Since 1941 the Fair has been governed by the Rock County Agricultural Society consisting of a President, Vice-President, Secretary, Treasurer and 14 Directors, together with some 40 members. The Rock County Agricultural Society is a non-profit organization that was organized as a corporation and is exempt for income tax under Section 501(c) 5 of the IRS code.
The Rock County Agricultural Society finances the annual Fair and is responsible for all capital work and maintenance at the Fairgrounds. The Society’s annual budget of $70,000.00 is used to pay expenses, all of which are directly associated with the Fair. The income to support this budget is obtained from annual allocations from the County and the State, as well as from building rental, grandstand admissions and carnival income.
After a few small shows during the late 1800s, it was not until 1905 that the first livestock, fruit and vegetable show was held in Rock County. This was followed by several smaller fairs between 1907 and 1910. In 1911 the Rock County Agricultural Association purchased two acres of land where the Fairgrounds are located today, and later that year the first Rock County Agricultural and Industrial Fair took place. Since then, the Fair has been held every year with the only exceptions being in 1944 and 1945 when only 4-H events were held due to war-time fuel shortages, and again in 1946 when the entire Fair was cancelled due to a polio epidemic.
From the outset the Fairgrounds blossomed with the construction of many buildings, barns and other livestock facilities, as well as a race track. Today the Fairgrounds is also home to many historically-significant structures including the National Register-listed 1911 Floral Hall, located in the middle of the Fairgrounds, as well as four buildings belonging to the Rock County Historical Society. These include the 1903 Fitzer Barn, the District 1 One-Room School, the Lopau Summer Kitchen and the Ordung Building.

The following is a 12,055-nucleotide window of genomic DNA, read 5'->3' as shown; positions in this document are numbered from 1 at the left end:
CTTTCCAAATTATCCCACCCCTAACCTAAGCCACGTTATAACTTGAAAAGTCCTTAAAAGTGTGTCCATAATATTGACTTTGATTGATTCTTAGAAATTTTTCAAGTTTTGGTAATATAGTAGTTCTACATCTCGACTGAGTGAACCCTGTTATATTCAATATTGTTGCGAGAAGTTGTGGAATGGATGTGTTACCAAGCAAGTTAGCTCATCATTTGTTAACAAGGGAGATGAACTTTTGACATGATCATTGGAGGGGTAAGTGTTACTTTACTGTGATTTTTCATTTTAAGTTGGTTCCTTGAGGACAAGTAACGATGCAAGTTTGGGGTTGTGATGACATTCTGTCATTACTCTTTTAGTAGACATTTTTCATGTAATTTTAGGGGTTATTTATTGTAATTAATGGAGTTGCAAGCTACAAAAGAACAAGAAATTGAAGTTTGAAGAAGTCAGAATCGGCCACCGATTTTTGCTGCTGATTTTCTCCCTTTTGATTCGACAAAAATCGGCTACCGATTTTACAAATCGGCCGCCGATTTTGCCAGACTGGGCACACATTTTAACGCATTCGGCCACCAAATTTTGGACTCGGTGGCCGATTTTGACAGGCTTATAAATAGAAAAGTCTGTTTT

An important change in the County Fair over the years has been in the scope of attractions offered to fairgoers. The character of early fairs was dominated by agricultural exhibits and competitions, reflecting the original purpose of encouraging farming in the county. While agriculture is still the primary focus in the form of 4-H livestock events and Open Class exhibits; the scope of activities has broadened to include entertainment, as well as many industrial exhibits.
Today the three-day Rock County Fair is renowned for its high quality programming and exhibits, and is considered to be one of the premier fairs in the region and a highlight of the summer. It is an opportunity for country and townsfolk to come together to enjoy the many events and exhibits on display. A carnival, midway, food and grandstand events, livestock shows, as well as 4-H and Open Class exhibits are only a small part of what can be experienced during this county festival. Other fun events and activities include auto races, a senior citizens’ celebration, a talent contest, and booths operated by the Lions Club and Boy Scouts, as well as pork and beef feeds.